The British Poets, Including Translations, Volumes 56-58

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General Books LLC, 2009 - History - 202 pages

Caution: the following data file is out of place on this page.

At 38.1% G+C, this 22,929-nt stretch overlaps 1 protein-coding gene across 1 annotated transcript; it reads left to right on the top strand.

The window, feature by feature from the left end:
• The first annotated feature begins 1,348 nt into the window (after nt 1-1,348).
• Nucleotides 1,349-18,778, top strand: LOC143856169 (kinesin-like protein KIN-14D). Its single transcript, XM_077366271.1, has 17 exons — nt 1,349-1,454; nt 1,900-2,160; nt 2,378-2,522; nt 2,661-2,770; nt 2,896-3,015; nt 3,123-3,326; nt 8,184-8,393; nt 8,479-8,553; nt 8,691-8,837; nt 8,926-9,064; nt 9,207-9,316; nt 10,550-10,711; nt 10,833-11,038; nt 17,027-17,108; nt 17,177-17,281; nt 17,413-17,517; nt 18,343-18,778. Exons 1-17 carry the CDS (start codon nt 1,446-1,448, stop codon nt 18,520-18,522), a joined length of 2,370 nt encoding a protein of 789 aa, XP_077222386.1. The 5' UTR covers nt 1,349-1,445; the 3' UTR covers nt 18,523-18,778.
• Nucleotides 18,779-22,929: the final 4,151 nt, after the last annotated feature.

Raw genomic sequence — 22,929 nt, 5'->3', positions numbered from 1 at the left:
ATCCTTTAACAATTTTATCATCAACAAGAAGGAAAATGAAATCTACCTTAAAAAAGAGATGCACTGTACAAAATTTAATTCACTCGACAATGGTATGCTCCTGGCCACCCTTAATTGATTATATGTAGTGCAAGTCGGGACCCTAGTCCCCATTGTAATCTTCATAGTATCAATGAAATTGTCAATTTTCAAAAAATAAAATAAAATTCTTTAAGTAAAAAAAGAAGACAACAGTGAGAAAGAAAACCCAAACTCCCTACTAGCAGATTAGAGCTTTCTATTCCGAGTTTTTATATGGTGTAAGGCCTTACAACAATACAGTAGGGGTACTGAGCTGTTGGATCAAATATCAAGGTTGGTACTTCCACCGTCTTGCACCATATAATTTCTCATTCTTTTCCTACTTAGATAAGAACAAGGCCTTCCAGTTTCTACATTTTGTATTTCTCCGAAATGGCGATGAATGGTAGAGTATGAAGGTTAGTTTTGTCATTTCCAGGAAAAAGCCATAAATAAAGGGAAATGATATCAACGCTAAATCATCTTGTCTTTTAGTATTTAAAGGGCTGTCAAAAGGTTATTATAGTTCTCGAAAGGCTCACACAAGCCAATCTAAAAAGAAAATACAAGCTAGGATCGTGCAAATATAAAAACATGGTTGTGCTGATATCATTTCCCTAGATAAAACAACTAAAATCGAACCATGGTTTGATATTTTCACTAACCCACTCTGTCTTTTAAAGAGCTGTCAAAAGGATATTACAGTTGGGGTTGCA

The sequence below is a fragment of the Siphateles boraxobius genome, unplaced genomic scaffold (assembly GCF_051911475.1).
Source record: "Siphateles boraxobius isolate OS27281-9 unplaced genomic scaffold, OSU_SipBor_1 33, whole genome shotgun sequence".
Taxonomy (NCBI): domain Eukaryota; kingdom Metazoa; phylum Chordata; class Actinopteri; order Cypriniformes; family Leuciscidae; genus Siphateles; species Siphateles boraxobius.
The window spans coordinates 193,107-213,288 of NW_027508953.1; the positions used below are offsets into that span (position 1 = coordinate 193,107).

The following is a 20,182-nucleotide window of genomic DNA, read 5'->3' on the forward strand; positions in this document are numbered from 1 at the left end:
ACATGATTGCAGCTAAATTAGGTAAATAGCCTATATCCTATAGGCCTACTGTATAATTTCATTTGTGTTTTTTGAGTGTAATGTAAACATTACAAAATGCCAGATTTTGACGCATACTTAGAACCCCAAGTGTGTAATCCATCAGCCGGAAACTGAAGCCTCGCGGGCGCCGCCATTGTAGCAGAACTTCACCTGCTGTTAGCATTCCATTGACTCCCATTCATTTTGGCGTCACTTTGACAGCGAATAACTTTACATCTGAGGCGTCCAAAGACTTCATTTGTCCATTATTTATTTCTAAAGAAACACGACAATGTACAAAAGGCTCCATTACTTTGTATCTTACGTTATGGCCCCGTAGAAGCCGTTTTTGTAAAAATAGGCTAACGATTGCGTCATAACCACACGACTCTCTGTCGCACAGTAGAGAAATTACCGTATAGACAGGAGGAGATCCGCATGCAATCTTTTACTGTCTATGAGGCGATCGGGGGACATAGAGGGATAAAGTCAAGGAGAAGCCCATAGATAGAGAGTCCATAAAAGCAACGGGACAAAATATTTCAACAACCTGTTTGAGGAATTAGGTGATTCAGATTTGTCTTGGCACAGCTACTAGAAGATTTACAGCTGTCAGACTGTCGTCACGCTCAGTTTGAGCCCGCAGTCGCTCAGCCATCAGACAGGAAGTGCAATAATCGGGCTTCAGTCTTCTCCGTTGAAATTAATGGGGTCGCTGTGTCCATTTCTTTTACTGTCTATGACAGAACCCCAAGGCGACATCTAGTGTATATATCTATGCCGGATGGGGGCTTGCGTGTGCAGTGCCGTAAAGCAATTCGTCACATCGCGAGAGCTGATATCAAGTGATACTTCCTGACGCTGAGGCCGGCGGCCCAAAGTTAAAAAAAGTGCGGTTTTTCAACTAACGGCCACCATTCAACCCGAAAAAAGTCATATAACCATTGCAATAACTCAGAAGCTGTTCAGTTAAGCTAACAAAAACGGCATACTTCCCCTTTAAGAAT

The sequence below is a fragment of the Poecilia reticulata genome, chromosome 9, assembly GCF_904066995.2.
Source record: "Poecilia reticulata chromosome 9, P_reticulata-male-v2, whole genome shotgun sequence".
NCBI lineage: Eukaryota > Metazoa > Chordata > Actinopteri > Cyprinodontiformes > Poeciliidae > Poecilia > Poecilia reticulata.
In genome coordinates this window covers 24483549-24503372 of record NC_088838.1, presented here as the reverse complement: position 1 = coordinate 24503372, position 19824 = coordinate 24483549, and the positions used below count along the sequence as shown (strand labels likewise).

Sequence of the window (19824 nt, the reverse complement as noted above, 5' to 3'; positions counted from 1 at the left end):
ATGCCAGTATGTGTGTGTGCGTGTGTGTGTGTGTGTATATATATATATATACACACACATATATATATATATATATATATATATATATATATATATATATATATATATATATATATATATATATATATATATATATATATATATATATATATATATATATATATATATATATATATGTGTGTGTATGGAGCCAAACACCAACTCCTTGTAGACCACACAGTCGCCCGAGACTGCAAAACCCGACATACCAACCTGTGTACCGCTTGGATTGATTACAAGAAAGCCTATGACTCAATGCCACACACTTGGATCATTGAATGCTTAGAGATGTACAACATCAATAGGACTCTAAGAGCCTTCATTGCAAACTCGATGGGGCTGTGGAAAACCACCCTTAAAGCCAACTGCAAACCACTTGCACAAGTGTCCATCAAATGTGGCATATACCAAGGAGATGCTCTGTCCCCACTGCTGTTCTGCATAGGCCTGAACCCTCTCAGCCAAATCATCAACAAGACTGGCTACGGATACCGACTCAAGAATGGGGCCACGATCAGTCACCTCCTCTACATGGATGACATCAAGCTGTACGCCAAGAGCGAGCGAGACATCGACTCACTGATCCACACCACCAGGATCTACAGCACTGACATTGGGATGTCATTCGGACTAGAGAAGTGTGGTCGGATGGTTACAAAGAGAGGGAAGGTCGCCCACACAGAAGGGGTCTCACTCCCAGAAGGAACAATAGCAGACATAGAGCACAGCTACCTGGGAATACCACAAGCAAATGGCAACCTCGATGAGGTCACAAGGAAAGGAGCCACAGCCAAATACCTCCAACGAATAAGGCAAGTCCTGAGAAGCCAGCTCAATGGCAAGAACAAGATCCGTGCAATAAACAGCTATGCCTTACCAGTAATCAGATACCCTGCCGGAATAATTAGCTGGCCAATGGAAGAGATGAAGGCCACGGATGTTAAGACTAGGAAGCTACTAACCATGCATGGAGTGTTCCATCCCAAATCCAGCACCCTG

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This historic book may have numerous typos and missing text. Purchasers can download a free scanned copy of the original book (without typos) from the publisher. Not indexed. Not illustrated. 1822 edition. Excerpt: ...This is a distinction, I think, not hitherto made, and a distinction of consequence. For the first may make us their equals; the second must pronounce us their inferiors even in our utmost success. But the first of these prizes is not so readily taken by the moderns; as valuables too massy for easy carriage, are not so liable to the thief. The ancients had a particular regard to the choice of their subjects; which were generally national and great. My subject is, in its own nature, noble; most proper for an Englishman; never more proper than on this occasion; and (what is strange) hitherto unsung. If I stand not absolutely condemned by my own rules; if I have hit the spirit of ode in general; if I cannot think with Mr. Cowley, that Music alone, sometimes, makes an excellent ode;' Versus mopes rerlim, nugoeque canorae; if there is any thought, enthusiasm, and picture, which are as the body, soul, and robe of poetry; in a word, if in any degree I have provided rather food for men, than air for wits, I hope smaller faults will meet indulgence for the sake of the design, which is the glory of my country and my king. And indeed, this may be said, in general, that great subjects are above being nice; that dignity and spirit ever suffer from scrupulous exactness; and that the minuter cares effeminate a composition. Great masters of poetry, painting and statuary, in their nobler works, have even affected the contrary: and justly; for a truly masculine air partakes more of the negligent, than of the neat, both in writings and in life--Grandis oratio liaberet majestatis sure pondus. Petron. A poem, like a criminal, under too severe correction, may lose all its spirit, and expire. We know it was Faberrimus, that was such an artist at a hair or a nail. And...

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